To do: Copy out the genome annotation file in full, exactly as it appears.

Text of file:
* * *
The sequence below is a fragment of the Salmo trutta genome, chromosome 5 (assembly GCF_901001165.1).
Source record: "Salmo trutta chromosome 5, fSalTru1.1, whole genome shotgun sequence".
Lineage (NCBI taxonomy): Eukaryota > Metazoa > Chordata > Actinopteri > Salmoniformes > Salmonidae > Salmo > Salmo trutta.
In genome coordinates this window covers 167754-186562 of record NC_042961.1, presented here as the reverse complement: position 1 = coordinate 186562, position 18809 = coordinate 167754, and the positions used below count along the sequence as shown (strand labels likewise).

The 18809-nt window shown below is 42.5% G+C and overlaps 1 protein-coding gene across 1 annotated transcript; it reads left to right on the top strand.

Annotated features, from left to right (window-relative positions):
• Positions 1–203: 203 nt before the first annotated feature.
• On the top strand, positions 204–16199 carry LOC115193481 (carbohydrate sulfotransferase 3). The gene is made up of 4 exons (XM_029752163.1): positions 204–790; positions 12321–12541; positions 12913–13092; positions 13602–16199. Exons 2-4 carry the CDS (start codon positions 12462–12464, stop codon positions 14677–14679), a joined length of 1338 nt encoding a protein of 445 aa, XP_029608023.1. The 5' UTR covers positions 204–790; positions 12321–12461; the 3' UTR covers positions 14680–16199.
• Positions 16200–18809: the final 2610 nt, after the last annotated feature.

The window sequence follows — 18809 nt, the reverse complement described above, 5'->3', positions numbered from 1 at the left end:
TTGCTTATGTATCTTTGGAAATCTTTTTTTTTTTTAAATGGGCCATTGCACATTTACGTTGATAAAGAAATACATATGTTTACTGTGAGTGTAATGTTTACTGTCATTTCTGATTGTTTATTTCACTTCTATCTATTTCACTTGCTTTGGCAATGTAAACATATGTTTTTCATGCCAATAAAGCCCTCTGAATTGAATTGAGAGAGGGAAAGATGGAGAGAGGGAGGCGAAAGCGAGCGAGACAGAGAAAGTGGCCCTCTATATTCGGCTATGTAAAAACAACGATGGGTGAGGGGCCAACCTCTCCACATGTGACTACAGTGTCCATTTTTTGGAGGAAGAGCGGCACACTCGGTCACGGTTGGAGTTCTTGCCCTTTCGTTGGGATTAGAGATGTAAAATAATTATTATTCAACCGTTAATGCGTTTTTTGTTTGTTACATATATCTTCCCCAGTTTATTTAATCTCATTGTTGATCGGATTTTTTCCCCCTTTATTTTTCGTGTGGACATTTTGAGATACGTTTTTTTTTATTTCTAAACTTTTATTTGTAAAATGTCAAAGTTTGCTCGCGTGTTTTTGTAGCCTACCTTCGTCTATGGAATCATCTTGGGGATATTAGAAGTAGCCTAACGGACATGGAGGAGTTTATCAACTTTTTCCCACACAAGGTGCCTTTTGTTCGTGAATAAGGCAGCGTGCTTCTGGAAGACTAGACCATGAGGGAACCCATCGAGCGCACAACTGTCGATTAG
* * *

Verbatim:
The sequence below is a fragment of the Salmo trutta genome, chromosome 5 (assembly GCF_901001165.1).
Source record: "Salmo trutta chromosome 5, fSalTru1.1, whole genome shotgun sequence".
Lineage (NCBI taxonomy): Eukaryota > Metazoa > Chordata > Actinopteri > Salmoniformes > Salmonidae > Salmo > Salmo trutta.
In genome coordinates this window covers 167754-186562 of record NC_042961.1, presented here as the reverse complement: position 1 = coordinate 186562, position 18809 = coordinate 167754, and the positions used below count along the sequence as shown (strand labels likewise).

The 18809-nt window shown below is 42.5% G+C and overlaps 1 protein-coding gene across 1 annotated transcript; it reads left to right on the top strand.

Annotated features, from left to right (window-relative positions):
• Positions 1–203: 203 nt before the first annotated feature.
• On the top strand, positions 204–16199 carry LOC115193481 (carbohydrate sulfotransferase 3). The gene is made up of 4 exons (XM_029752163.1): positions 204–790; positions 12321–12541; positions 12913–13092; positions 13602–16199. Exons 2-4 carry the CDS (start codon positions 12462–12464, stop codon positions 14677–14679), a joined length of 1338 nt encoding a protein of 445 aa, XP_029608023.1. The 5' UTR covers positions 204–790; positions 12321–12461; the 3' UTR covers positions 14680–16199.
• Positions 16200–18809: the final 2610 nt, after the last annotated feature.

The window sequence follows — 18809 nt, the reverse complement described above, 5'->3', positions numbered from 1 at the left end:
TTGCTTATGTATCTTTGGAAATCTTTTTTTTTTTTAAATGGGCCATTGCACATTTACGTTGATAAAGAAATACATATGTTTACTGTGAGTGTAATGTTTACTGTCATTTCTGATTGTTTATTTCACTTCTATCTATTTCACTTGCTTTGGCAATGTAAACATATGTTTTTCATGCCAATAAAGCCCTCTGAATTGAATTGAGAGAGGGAAAGATGGAGAGAGGGAGGCGAAAGCGAGCGAGACAGAGAAAGTGGCCCTCTATATTCGGCTATGTAAAAACAACGATGGGTGAGGGGCCAACCTCTCCACATGTGACTACAGTGTCCATTTTTTGGAGGAAGAGCGGCACACTCGGTCACGGTTGGAGTTCTTGCCCTTTCGTTGGGATTAGAGATGTAAAATAATTATTATTCAACCGTTAATGCGTTTTTTGTTTGTTACATATATCTTCCCCAGTTTATTTAATCTCATTGTTGATCGGATTTTTTCCCCCTTTATTTTTCGTGTGGACATTTTGAGATACGTTTTTTTTTATTTCTAAACTTTTATTTGTAAAATGTCAAAGTTTGCTCGCGTGTTTTTGTAGCCTACCTTCGTCTATGGAATCATCTTGGGGATATTAGAAGTAGCCTAACGGACATGGAGGAGTTTATCAACTTTTTCCCACACAAGGTGCCTTTTGTTCGTGAATAAGGCAGCGTGCTTCTGGAAGACTAGACCATGAGGGAACCCATCGAGCGCACAACTGTCGATTAG